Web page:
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FEBRUARY 23, 2002

A view from in front of a British TV set


David Coulthard, French GP 2001
© The Cahier Archive

The other night I stayed awake until Stupid O'Clock in the morning, watching a group of women throw rocks down an ice rink. Curling is not usually what I'd class as entertaining television, but the fact that this was a fight for an Olympic Gold Medal made it oddly exciting. Even more of a shock to the system was that, against the odds, Great Britain won and it was only then that the reason for my fascination became apparent.

Despite creating almost every known sport on the planet, the British are the perennial sporting underachievers. What causes excitement in British viewers is not the flair with which our teams play, but their struggle for survival. As fans, we are similar to spectators of ancient Roman gladiatorial battles in that we already know our hero will fail. What excites us is the lonely man's battle and what keeps us enthralled is the knowledge that sooner or later it will end badly.

It's all a matter of when and how.

Reading the Formula 1 previews as I have every year, in one form or another, since 1997 taught me that Britain's great hope, David Coulthard, is better prepared than ever to launch a successful attempt on the Formula 1 Drivers World Championship. With over seven years of F1 experience, DC knows his trade. With McLaren-Mercedes he races for one of the most successful marques in F1 history, with an engine of the highest pedigree, and in a car designed by one of the best minds to become involved in the sport in recent years.

But 2002 could be yet another year of experience and defeat for Coulthard and his fellow countrymen in the world of sport. I'd love to sit here and say that England will win the World Cup, Tim Henman will annihilate the opposition at Wimbledon and David Coulthard will win the British Grand Prix on the way to his first World Championship, but the reality is more complicated. Forgetting soccer, the nation's most beloved sport for a second, the similarities between Henman and Coulthard are enormous. Both have been on the cusp of real greatness for the last five years and yet neither have delivered on the promising talent they appeared to show as fresh-faced youngsters. The reason for this appears to lie in their attitudes. With Henman it is possible to tell, from the first serve he makes, whether or not he is going to win a match. His confidence and mindset are echoed not only by the way he plays, but also by the manner in which he holds himself. When Henman adopts slouched shoulders and heavy feet, his fans might as well have not bothered turning up, for no amount of screaming the man's name will change the imminent disastrous straight sets defeat.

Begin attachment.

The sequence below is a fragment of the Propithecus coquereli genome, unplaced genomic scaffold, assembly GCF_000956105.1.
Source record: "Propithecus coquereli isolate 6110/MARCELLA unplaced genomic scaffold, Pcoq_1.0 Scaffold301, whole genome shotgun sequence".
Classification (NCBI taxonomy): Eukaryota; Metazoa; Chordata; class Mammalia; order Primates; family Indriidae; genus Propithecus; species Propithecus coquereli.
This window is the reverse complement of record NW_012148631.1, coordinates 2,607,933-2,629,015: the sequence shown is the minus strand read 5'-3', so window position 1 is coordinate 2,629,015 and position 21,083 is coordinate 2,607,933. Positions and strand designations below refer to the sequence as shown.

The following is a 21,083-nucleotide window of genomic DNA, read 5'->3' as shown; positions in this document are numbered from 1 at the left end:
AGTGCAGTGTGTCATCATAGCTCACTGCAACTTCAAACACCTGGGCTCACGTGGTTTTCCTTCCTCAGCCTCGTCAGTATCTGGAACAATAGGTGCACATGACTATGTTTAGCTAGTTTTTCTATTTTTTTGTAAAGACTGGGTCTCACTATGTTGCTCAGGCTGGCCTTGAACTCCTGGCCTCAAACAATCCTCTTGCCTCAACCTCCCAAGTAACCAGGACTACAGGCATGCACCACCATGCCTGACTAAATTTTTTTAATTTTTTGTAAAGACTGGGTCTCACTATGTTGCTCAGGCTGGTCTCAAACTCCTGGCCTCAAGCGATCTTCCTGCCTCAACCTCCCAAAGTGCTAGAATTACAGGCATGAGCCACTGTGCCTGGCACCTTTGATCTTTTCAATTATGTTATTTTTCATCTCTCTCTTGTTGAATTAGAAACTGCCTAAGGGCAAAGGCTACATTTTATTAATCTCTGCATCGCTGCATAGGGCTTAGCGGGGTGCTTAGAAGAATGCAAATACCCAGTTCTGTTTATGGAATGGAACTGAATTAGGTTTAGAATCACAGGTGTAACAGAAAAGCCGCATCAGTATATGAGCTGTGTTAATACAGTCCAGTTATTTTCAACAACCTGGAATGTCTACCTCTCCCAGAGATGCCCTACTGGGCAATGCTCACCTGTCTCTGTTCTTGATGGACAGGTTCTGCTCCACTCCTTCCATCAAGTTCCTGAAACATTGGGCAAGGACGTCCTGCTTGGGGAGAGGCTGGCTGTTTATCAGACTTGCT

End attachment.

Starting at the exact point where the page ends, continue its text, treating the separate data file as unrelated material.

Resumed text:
Coulthard is, without doubt, a great driver and one of the most consistent and determined of the present generation. The Scot has, however, been dogged in the past by allegations of a serious lack of aggression. Critics say it is this one missing dynamic that stands between him and the Championship which he so desperately desires.

But is this criticism really merited any more? I would argue that if aggression was the one facet missing from Coulthard's game in the past, this year he is the complete package.

When David Beckham was sent off during the 1998 World Cup match against Argentina, the English soccer fans all knew the dream was over for another four years. Despite an initial feeling of resentment towards the young player, many English fans privately sympathized with Beckham and his show of aggression. His lashing out reflected the feeling of helplessness shared by every fan in every pub across the nation. Four years on, the man is arguably one of the greatest footballers on the planet and will captain England in this year's World Cup. A gifted, experienced and well-rounded player, Beckham has learned to channel his aggression and use it to improve his game. The England captain's situation is similar to Coulthard's.